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Omurice – a classic westernized-Japanese comfort food often seen in Asian diners and cafes. This omelet with rice dish fuses the sweet taste of ketchup and the savory taste of chicken fried rice.

Japanese Rice Omelette

It took me several tries (and many trays of eggs) to get it right.  But I did get the technique in the end. Was it worth it? Yes, it is! And nobody complained while stuffing their faces with omelette the whole day, definitely not Armin, so all was fine. I could have opted for the easier version of this dish but I have the time…and the eggs. And I so wanted to have that soft scrambled eggs ooze down the delicious rice hill as I cut through it. That show alone was worth it!

What is Omu Rice?

Omurice or Omuraisu, made from the combined words of omelet and rice (raisu in Japanese), is basically that— but with a Japanese twist. It’s a fairly popular fusion dish said to have come from a western-style Japanese restaurant in the early 2000s. It quickly spread to their neighboring countries like Korea and Taiwan. The blending of the Western omelet and the Eastern fried rice makes it so you can eat this no matter where you come from!

It’s a pretty simple dish lets you have a lot of room for creativity. There can be many variations out there but it has three main parts, the fried rice, the scrambled egg, and the sauce.

Omurice with demi-glace

How to make Omu rice?

There are two popular versions of how it’s cooked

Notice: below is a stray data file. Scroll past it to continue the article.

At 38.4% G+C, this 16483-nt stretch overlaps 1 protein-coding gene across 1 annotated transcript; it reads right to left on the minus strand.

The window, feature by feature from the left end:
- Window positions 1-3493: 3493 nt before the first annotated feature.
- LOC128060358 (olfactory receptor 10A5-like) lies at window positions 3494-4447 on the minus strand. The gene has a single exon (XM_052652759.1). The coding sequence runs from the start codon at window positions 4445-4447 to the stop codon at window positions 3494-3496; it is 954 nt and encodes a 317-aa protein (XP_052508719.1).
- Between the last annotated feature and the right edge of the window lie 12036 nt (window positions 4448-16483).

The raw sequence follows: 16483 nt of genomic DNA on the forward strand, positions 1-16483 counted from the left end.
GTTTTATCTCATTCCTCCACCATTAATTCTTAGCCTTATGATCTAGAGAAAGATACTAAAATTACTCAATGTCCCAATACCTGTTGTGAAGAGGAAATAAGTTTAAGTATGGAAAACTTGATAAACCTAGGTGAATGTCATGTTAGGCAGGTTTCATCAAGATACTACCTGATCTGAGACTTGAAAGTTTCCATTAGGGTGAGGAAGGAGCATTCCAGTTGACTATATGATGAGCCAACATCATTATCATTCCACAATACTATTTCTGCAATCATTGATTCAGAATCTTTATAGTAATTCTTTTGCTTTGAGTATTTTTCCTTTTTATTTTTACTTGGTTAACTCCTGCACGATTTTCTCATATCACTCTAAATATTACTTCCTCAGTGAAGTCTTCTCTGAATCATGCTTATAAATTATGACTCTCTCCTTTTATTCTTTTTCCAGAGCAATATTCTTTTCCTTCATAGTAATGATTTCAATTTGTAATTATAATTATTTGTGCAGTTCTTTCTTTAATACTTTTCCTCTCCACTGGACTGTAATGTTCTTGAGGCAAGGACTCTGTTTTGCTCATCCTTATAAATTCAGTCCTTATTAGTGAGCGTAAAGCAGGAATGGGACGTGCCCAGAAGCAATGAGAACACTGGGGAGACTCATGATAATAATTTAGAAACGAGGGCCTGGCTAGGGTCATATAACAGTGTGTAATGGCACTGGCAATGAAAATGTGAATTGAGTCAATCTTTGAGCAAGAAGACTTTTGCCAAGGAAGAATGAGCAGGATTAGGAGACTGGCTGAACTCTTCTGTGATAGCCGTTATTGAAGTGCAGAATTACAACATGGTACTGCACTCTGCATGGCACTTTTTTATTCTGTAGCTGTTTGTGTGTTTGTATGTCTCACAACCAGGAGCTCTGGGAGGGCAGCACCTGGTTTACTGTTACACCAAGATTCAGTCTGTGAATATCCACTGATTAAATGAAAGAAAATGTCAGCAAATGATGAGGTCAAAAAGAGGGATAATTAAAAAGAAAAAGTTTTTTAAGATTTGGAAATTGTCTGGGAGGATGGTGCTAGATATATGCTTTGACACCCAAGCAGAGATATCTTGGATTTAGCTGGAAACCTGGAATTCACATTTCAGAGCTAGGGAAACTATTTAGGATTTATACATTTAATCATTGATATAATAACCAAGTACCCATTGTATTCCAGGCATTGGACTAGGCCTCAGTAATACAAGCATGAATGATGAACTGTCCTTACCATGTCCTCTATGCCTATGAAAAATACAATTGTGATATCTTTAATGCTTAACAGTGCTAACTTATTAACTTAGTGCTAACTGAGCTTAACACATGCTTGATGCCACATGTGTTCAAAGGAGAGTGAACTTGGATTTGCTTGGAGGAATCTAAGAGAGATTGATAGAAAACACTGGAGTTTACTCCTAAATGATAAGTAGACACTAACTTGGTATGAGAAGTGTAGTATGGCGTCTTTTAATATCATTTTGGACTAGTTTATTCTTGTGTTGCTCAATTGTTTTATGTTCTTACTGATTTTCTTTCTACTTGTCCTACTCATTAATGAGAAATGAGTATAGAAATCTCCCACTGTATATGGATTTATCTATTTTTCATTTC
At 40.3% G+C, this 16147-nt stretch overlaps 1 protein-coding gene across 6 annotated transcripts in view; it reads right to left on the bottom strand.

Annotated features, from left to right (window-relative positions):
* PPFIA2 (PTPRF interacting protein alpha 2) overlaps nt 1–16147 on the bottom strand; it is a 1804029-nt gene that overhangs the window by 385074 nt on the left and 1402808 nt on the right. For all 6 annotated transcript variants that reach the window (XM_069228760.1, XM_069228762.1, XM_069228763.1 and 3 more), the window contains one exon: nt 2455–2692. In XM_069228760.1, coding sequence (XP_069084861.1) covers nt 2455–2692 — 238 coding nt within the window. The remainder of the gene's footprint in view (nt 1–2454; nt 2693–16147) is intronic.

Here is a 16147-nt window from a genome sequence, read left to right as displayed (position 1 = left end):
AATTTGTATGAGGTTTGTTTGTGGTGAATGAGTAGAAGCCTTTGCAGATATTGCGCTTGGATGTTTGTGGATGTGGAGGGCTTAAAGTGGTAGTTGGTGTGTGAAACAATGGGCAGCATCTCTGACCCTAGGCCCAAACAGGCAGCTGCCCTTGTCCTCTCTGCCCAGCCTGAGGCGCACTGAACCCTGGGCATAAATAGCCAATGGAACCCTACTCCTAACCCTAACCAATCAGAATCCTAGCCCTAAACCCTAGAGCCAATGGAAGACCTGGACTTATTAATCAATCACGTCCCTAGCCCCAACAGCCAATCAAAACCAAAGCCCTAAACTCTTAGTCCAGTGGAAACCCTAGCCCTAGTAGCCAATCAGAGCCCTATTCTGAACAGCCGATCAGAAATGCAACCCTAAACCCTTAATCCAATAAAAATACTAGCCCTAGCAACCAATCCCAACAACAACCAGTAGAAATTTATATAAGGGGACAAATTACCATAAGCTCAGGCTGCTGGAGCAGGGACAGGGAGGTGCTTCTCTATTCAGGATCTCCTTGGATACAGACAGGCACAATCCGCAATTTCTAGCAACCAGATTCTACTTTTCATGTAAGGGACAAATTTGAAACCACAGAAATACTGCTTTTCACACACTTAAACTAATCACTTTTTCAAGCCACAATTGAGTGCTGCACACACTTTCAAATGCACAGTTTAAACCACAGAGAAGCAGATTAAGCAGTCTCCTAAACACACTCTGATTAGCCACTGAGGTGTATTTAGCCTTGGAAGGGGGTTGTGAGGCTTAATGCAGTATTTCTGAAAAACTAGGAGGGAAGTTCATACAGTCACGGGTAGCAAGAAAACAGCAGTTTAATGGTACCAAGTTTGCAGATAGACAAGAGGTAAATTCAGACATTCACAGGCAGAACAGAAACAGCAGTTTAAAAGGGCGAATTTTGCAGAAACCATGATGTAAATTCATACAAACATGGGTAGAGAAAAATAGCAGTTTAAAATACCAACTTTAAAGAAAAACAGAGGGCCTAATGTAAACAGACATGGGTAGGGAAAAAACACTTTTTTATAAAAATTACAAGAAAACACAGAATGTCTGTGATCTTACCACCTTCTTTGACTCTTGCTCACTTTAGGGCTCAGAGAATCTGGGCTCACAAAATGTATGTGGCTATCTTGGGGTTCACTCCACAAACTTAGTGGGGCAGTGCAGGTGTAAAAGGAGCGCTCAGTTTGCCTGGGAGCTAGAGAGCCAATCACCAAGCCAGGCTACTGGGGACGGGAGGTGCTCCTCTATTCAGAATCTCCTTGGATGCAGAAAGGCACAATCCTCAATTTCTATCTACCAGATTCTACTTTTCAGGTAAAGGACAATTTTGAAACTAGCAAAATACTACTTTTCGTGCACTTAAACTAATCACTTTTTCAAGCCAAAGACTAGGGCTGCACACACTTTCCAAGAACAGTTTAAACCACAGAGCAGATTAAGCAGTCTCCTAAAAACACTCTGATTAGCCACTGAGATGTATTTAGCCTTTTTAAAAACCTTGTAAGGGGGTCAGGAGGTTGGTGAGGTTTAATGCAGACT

The traditional way and much easier way is to scramble the eggs on a bowl, pour it on the pan and let it cook. Wait until the downside is cooked slightly but the topside is still moist. Then pour the rice on top then fold the sides of the egg is wrapped around the rice.

The other, more difficult way and the one you are likely to see in Japanese restaurants, is where you first cook your fried rice separately then put it into a plate and shape it like an inverted boat. After that,  a half-cooked scrambled eggs delicately folded around itself, thereby enclosing the half-raw center, will be placed on top of the rice. It has to be sliced open for the inside to ooze out blanketing completely over the rice. A demi-glace is then poured on top.

Being a glutton for punishment (but only from time to time), I opted to make the second one!

Ingredients for Omurice

What is it made of?

In Japanese Omurice, chicken is normally the main ingredient used for fried rice. You can also use whatever you have on hand or prefer like pork, beef or even shrimp. The vegetables also depend on you, you can add carrots, green peas, onion or even something like celery or zucchini.